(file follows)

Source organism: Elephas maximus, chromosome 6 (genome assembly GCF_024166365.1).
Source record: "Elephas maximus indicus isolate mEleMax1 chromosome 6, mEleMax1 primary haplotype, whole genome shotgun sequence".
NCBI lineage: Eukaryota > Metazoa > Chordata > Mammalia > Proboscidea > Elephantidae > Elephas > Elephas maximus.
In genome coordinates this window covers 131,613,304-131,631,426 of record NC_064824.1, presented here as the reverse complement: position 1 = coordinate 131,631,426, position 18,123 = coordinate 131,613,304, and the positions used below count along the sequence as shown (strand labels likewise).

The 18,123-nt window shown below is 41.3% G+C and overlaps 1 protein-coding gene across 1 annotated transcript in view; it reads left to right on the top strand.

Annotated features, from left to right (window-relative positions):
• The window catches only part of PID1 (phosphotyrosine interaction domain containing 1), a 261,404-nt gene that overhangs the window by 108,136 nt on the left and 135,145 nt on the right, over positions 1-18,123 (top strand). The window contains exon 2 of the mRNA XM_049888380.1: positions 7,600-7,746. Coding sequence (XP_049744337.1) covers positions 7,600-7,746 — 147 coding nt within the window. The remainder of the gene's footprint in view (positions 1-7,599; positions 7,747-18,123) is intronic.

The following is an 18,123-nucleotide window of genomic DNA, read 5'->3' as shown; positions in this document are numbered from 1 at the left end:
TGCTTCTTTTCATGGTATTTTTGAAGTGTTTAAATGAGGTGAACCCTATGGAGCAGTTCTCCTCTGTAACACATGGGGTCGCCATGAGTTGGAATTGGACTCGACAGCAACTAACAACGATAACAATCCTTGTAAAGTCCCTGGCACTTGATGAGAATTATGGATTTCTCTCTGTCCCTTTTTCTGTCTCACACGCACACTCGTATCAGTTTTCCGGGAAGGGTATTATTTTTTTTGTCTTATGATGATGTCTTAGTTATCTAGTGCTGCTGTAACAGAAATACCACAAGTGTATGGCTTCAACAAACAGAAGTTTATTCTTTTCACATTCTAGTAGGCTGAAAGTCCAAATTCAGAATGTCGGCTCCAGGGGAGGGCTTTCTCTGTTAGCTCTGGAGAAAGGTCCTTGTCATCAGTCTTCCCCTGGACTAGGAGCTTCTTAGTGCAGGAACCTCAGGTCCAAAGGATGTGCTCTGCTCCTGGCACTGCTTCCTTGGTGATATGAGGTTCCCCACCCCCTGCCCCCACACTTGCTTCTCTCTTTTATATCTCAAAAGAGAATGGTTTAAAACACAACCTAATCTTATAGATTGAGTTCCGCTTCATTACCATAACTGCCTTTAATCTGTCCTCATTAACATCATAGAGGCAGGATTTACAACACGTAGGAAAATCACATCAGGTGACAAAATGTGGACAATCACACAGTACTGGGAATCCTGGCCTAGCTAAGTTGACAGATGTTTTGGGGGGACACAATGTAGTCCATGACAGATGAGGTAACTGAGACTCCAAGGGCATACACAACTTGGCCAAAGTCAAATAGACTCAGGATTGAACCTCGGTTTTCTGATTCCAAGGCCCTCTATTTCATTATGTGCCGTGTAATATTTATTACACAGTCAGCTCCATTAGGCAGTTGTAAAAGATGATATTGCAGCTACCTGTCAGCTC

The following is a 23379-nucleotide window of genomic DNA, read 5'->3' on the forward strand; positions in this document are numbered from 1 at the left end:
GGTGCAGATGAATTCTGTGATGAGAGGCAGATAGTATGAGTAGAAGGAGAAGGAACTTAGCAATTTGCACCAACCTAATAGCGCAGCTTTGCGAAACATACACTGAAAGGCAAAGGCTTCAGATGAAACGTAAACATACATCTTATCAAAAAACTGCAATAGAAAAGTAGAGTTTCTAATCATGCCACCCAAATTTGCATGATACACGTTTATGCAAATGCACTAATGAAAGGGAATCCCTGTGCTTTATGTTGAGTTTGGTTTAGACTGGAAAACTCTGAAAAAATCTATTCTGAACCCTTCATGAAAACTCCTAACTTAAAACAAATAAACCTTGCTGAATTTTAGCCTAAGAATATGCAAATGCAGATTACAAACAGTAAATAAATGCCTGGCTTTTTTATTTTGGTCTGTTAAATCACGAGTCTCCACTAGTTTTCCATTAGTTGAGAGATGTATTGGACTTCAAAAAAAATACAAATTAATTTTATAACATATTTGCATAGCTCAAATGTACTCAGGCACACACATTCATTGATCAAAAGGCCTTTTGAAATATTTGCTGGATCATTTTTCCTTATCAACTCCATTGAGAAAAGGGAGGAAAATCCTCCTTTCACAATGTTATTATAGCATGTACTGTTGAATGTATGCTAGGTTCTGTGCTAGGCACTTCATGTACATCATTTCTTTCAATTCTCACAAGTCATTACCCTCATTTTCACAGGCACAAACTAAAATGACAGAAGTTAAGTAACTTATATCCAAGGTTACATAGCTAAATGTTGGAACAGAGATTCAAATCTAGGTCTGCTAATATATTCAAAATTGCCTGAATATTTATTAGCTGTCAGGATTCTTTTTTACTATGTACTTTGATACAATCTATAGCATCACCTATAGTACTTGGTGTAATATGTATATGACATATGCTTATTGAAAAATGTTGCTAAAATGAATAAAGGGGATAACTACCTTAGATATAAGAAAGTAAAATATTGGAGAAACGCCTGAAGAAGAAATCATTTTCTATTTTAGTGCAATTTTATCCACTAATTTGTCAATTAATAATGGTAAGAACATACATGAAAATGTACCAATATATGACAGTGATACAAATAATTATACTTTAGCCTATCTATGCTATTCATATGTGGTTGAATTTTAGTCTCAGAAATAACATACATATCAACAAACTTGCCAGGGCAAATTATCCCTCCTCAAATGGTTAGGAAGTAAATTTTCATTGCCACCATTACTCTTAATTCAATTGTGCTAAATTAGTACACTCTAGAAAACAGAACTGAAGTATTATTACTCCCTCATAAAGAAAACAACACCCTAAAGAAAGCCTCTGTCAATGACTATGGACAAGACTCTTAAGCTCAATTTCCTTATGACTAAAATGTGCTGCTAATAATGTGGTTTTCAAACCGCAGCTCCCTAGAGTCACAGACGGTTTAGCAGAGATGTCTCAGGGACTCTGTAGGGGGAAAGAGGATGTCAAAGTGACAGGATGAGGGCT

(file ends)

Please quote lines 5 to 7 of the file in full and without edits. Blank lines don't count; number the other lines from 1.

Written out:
The 18,123-nt window shown below is 41.3% G+C and overlaps 1 protein-coding gene across 1 annotated transcript in view; it reads left to right on the top strand.

Annotated features, from left to right (window-relative positions):
• The window catches only part of PID1 (phosphotyrosine interaction domain containing 1), a 261,404-nt gene that overhangs the window by 108,136 nt on the left and 135,145 nt on the right, over positions 1-18,123 (top strand). The window contains exon 2 of the mRNA XM_049888380.1: positions 7,600-7,746. Coding sequence (XP_049744337.1) covers positions 7,600-7,746 — 147 coding nt within the window. The remainder of the gene's footprint in view (positions 1-7,599; positions 7,747-18,123) is intronic.